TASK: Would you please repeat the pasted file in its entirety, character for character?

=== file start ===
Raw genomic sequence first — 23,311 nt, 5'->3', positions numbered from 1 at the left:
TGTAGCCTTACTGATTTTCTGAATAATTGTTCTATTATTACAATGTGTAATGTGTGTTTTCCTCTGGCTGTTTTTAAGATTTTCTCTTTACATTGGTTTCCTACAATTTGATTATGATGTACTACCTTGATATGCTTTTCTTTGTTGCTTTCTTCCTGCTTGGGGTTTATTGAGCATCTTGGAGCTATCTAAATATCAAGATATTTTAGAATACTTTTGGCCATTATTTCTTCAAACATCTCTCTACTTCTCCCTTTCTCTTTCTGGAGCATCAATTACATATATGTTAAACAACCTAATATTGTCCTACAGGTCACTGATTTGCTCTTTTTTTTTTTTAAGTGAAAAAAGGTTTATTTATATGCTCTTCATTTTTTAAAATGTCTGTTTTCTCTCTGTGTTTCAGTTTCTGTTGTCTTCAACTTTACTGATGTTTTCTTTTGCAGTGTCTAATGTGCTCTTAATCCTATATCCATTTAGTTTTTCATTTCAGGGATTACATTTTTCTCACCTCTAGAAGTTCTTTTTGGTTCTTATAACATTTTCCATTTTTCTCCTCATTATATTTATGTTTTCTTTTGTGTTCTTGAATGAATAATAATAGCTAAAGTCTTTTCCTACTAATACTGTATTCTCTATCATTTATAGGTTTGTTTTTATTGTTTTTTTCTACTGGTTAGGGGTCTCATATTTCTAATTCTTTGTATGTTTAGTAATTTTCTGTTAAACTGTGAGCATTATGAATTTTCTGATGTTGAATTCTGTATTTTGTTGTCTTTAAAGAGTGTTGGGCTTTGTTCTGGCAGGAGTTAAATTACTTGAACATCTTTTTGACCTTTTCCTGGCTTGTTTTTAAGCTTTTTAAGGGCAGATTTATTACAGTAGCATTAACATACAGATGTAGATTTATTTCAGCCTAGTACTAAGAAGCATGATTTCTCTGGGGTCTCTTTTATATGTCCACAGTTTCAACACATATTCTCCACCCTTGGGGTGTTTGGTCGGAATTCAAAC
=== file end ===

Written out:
Raw genomic sequence first — 23,311 nt, 5'->3', positions numbered from 1 at the left:
TGTAGCCTTACTGATTTTCTGAATAATTGTTCTATTATTACAATGTGTAATGTGTGTTTTCCTCTGGCTGTTTTTAAGATTTTCTCTTTACATTGGTTTCCTACAATTTGATTATGATGTACTACCTTGATATGCTTTTCTTTGTTGCTTTCTTCCTGCTTGGGGTTTATTGAGCATCTTGGAGCTATCTAAATATCAAGATATTTTAGAATACTTTTGGCCATTATTTCTTCAAACATCTCTCTACTTCTCCCTTTCTCTTTCTGGAGCATCAATTACATATATGTTAAACAACCTAATATTGTCCTACAGGTCACTGATTTGCTCTTTTTTTTTTTTAAGTGAAAAAAGGTTTATTTATATGCTCTTCATTTTTTAAAATGTCTGTTTTCTCTCTGTGTTTCAGTTTCTGTTGTCTTCAACTTTACTGATGTTTTCTTTTGCAGTGTCTAATGTGCTCTTAATCCTATATCCATTTAGTTTTTCATTTCAGGGATTACATTTTTCTCACCTCTAGAAGTTCTTTTTGGTTCTTATAACATTTTCCATTTTTCTCCTCATTATATTTATGTTTTCTTTTGTGTTCTTGAATGAATAATAATAGCTAAAGTCTTTTCCTACTAATACTGTATTCTCTATCATTTATAGGTTTGTTTTTATTGTTTTTTTCTACTGGTTAGGGGTCTCATATTTCTAATTCTTTGTATGTTTAGTAATTTTCTGTTAAACTGTGAGCATTATGAATTTTCTGATGTTGAATTCTGTATTTTGTTGTCTTTAAAGAGTGTTGGGCTTTGTTCTGGCAGGAGTTAAATTACTTGAACATCTTTTTGACCTTTTCCTGGCTTGTTTTTAAGCTTTTTAAGGGCAGATTTATTACAGTAGCATTAACATACAGATGTAGATTTATTTCAGCCTAGTACTAAGAAGCATGATTTCTCTGGGGTCTCTTTTATATGTCCACAGTTTCAACACATATTCTCCACCCTTGGGGTGTTTGGTCGGAATTCAAAC